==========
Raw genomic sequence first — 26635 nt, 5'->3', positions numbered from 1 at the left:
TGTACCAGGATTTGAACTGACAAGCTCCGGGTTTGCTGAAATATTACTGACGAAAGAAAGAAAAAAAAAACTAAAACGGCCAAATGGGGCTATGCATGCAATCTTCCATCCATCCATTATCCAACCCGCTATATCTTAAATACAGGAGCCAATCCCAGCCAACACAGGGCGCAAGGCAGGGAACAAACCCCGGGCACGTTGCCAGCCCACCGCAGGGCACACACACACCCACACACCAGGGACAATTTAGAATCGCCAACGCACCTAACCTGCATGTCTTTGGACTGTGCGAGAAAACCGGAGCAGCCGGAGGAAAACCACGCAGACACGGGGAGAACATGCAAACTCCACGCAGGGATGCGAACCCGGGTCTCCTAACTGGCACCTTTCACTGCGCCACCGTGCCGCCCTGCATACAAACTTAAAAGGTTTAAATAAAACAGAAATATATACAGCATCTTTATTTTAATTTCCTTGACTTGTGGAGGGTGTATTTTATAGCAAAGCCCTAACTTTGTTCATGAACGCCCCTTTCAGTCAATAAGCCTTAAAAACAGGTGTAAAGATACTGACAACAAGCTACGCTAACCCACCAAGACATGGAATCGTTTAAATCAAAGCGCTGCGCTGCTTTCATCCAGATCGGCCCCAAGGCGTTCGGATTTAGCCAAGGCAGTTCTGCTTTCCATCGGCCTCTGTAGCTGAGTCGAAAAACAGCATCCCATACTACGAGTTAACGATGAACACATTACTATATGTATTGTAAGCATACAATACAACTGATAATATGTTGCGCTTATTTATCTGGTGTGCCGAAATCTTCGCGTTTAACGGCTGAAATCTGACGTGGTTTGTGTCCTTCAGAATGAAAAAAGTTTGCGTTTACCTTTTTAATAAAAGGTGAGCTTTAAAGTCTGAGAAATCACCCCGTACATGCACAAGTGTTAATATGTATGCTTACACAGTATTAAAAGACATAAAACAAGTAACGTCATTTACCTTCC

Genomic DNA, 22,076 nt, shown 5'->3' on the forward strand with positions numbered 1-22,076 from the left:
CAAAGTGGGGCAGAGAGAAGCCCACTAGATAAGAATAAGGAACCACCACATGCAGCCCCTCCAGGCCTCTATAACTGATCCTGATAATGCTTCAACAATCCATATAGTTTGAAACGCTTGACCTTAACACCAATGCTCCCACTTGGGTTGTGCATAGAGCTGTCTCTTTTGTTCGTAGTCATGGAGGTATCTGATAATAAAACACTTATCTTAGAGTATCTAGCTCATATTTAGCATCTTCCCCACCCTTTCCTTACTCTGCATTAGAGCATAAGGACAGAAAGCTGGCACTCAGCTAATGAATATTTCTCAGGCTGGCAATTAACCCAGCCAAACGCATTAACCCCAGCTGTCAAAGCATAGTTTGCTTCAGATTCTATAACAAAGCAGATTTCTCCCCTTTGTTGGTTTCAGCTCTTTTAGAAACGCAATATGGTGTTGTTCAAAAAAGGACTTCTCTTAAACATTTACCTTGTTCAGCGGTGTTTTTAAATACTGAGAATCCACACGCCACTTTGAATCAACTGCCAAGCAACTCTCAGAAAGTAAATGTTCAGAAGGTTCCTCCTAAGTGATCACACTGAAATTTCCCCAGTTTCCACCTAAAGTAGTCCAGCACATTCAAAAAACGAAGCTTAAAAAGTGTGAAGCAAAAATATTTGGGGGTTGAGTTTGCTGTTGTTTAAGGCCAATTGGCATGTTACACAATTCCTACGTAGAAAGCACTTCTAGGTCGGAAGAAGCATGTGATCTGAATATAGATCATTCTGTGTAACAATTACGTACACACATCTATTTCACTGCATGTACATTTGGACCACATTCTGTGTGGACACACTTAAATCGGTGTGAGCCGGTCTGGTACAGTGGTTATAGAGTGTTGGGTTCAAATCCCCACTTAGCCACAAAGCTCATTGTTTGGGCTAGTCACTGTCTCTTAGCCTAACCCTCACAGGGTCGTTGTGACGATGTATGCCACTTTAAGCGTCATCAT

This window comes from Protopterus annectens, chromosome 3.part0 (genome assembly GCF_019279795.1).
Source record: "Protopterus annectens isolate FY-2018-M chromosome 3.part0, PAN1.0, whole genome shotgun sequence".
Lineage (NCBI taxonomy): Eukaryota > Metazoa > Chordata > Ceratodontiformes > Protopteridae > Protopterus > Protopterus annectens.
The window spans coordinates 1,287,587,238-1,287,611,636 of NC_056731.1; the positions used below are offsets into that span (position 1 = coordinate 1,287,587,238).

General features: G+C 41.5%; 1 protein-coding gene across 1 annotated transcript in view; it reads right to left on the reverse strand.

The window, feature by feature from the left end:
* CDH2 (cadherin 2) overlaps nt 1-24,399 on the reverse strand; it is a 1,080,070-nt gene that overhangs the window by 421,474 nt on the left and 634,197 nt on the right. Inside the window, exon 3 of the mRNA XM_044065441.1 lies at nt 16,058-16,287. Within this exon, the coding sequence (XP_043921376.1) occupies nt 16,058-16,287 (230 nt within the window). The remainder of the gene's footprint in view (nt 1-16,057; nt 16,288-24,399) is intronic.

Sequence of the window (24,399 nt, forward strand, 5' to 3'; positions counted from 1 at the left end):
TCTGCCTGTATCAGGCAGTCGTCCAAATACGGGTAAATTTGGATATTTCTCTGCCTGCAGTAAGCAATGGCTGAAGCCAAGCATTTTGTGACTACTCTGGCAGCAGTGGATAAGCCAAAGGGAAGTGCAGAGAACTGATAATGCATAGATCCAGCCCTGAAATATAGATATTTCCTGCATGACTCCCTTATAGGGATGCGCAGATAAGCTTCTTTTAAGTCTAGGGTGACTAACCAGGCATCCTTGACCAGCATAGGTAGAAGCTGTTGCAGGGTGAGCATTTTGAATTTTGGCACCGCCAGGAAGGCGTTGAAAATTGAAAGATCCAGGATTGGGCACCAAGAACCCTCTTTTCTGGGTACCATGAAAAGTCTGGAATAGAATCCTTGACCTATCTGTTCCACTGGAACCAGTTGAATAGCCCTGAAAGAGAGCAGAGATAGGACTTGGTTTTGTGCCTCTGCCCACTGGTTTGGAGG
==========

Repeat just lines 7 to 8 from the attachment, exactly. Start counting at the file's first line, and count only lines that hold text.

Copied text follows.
Lineage (NCBI taxonomy): Eukaryota > Metazoa > Chordata > Ceratodontiformes > Protopteridae > Protopterus > Protopterus annectens.
The window spans coordinates 1,287,587,238-1,287,611,636 of NC_056731.1; the positions used below are offsets into that span (position 1 = coordinate 1,287,587,238).